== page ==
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A non-spoilery review of...
Death Off the Cuff (Death Off the Cuff.zblorb)
A Z-code game by Simon Christiansen

We begin the game with a exceedingly clever and original premise (at least, not a premise that I've ever seen before).  The writing is witty and fun... a few typographical errors here and there to distract, but the prose manages to do what it needs to do without being repetitive, which is a trap it could easily have fallen into given the premise.  

This game is interesting in that it's almost entirely conversation driven, but you can only talk about objects in plain sight.  This at first makes it seem as if the game will be pretty short, as you're in a room with six people and limited objects, but there is a lovely layering of detail that is not at first apparent, and it turns out there's more to the conversation than it would at first appear.  The game looks as though it'll be a banana, but turns out to be a bit more of an onion, and this is a dreaful metaphor, so I'm going to move on and give this game a score.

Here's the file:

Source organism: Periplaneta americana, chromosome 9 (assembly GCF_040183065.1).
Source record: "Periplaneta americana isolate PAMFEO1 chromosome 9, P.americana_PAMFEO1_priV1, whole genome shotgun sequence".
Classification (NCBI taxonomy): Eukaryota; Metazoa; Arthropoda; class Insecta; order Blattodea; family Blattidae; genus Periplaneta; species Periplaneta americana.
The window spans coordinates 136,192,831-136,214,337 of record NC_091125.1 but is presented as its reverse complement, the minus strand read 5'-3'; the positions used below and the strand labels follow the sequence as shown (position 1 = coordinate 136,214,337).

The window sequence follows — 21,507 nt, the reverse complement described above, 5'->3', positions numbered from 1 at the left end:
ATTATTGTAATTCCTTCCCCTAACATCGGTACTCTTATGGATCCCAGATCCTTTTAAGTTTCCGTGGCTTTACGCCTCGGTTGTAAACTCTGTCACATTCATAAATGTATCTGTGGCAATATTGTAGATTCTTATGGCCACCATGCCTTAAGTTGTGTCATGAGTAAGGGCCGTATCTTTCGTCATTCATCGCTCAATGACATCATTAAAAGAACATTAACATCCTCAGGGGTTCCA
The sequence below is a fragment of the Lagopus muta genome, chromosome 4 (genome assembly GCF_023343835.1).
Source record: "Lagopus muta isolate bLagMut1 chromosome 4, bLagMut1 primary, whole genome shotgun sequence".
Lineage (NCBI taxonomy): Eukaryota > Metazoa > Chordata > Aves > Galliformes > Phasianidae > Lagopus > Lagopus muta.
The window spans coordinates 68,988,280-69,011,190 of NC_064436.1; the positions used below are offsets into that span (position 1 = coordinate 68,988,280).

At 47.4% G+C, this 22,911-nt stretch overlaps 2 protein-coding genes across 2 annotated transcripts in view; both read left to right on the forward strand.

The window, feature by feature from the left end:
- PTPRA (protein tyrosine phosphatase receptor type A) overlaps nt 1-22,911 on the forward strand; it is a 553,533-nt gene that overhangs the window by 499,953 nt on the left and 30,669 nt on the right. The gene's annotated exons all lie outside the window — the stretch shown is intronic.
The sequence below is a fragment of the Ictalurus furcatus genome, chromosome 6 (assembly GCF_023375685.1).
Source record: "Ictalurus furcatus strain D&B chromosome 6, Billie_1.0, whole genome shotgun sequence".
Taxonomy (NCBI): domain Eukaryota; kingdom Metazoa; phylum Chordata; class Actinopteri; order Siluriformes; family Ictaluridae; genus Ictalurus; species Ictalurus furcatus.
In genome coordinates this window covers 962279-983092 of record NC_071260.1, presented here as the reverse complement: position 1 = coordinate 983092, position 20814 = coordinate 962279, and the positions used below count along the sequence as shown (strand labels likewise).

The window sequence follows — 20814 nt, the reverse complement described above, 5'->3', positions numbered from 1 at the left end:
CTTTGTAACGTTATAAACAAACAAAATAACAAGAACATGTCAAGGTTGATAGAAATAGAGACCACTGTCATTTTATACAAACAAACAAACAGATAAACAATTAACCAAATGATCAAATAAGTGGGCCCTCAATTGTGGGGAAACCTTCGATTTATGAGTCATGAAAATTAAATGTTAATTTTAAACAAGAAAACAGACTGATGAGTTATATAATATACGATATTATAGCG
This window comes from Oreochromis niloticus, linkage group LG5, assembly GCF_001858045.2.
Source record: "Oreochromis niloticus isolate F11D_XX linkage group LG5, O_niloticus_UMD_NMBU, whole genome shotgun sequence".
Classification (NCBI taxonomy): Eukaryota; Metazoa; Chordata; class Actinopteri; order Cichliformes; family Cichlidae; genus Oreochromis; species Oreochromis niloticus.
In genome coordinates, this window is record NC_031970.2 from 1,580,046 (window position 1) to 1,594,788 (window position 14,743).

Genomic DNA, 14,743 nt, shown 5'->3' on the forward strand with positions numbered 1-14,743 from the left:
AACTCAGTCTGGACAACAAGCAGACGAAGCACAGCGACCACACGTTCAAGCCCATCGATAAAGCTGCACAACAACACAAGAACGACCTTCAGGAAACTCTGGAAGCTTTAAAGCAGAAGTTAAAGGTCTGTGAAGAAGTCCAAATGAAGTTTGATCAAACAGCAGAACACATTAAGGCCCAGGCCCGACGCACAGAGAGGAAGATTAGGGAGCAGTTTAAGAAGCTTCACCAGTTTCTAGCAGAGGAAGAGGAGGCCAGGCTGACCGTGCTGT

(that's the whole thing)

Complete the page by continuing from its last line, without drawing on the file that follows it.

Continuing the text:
It wasn't perfect, there were a variety of ways it could have been better.  It probably deserves an 8, but I had a lot of fun, and so...

As per my well-established rating scale, I gave this a 9.


Jacqueline A. Lott Ashwell

Apropos of Something

"If future generations are to remember us with gratitude rather than contempt, we must leave them more than the miracles of technology. We must leave them a glimpse of the world as it was in the beginning, not just after we got through with it." - L B Johnson

"One hundred years from now, as people look back on our use of this continent, we shall not be praised for our reckless use of its oil, nor the loss of our forests; we shall be mightily damned for all these things. But we may take comfort in the knowledge that we shall certainly be thanked for the national parks." - R L Wilbur, former US Interior Secretary

"If I were to name the three most precious resources of life, I should say books, friends, and nature; and the greatest of these, at least the most constant and always at hand, is nature. Nature we have always with us, an inexhaustible storehouse of that which moves the heart, appeals to the mind, and fires the imagination, -health to the body, a stimulus to the intellect, and joy to the soul." - J Burroughs


My isquiesque icons are John Allison's character Shelly Winters in all her many moods altered by me to look a bit more like me, with permission from Allison. He is wonderful, and everyone should check out his work at!



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